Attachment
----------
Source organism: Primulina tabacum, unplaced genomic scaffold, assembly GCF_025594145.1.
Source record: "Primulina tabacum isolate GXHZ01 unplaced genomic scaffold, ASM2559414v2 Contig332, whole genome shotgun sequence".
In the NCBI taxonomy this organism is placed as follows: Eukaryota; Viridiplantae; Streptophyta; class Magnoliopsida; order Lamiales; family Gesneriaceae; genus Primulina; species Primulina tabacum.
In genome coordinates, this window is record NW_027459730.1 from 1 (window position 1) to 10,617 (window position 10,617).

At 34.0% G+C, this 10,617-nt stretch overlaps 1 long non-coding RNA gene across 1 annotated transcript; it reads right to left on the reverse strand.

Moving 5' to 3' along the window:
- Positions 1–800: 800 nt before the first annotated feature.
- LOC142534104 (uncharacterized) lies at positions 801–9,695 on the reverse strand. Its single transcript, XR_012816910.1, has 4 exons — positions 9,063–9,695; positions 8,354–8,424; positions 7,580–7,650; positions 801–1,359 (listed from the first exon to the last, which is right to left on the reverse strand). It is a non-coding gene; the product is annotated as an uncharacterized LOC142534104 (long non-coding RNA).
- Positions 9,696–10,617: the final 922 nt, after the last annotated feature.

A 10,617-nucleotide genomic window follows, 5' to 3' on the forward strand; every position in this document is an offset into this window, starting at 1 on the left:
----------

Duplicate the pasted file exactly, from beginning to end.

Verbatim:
Source organism: Primulina tabacum, unplaced genomic scaffold, assembly GCF_025594145.1.
Source record: "Primulina tabacum isolate GXHZ01 unplaced genomic scaffold, ASM2559414v2 Contig332, whole genome shotgun sequence".
In the NCBI taxonomy this organism is placed as follows: Eukaryota; Viridiplantae; Streptophyta; class Magnoliopsida; order Lamiales; family Gesneriaceae; genus Primulina; species Primulina tabacum.
In genome coordinates, this window is record NW_027459730.1 from 1 (window position 1) to 10,617 (window position 10,617).

At 34.0% G+C, this 10,617-nt stretch overlaps 1 long non-coding RNA gene across 1 annotated transcript; it reads right to left on the reverse strand.

Moving 5' to 3' along the window:
- Positions 1–800: 800 nt before the first annotated feature.
- LOC142534104 (uncharacterized) lies at positions 801–9,695 on the reverse strand. Its single transcript, XR_012816910.1, has 4 exons — positions 9,063–9,695; positions 8,354–8,424; positions 7,580–7,650; positions 801–1,359 (listed from the first exon to the last, which is right to left on the reverse strand). It is a non-coding gene; the product is annotated as an uncharacterized LOC142534104 (long non-coding RNA).
- Positions 9,696–10,617: the final 922 nt, after the last annotated feature.

A 10,617-nucleotide genomic window follows, 5' to 3' on the forward strand; every position in this document is an offset into this window, starting at 1 on the left: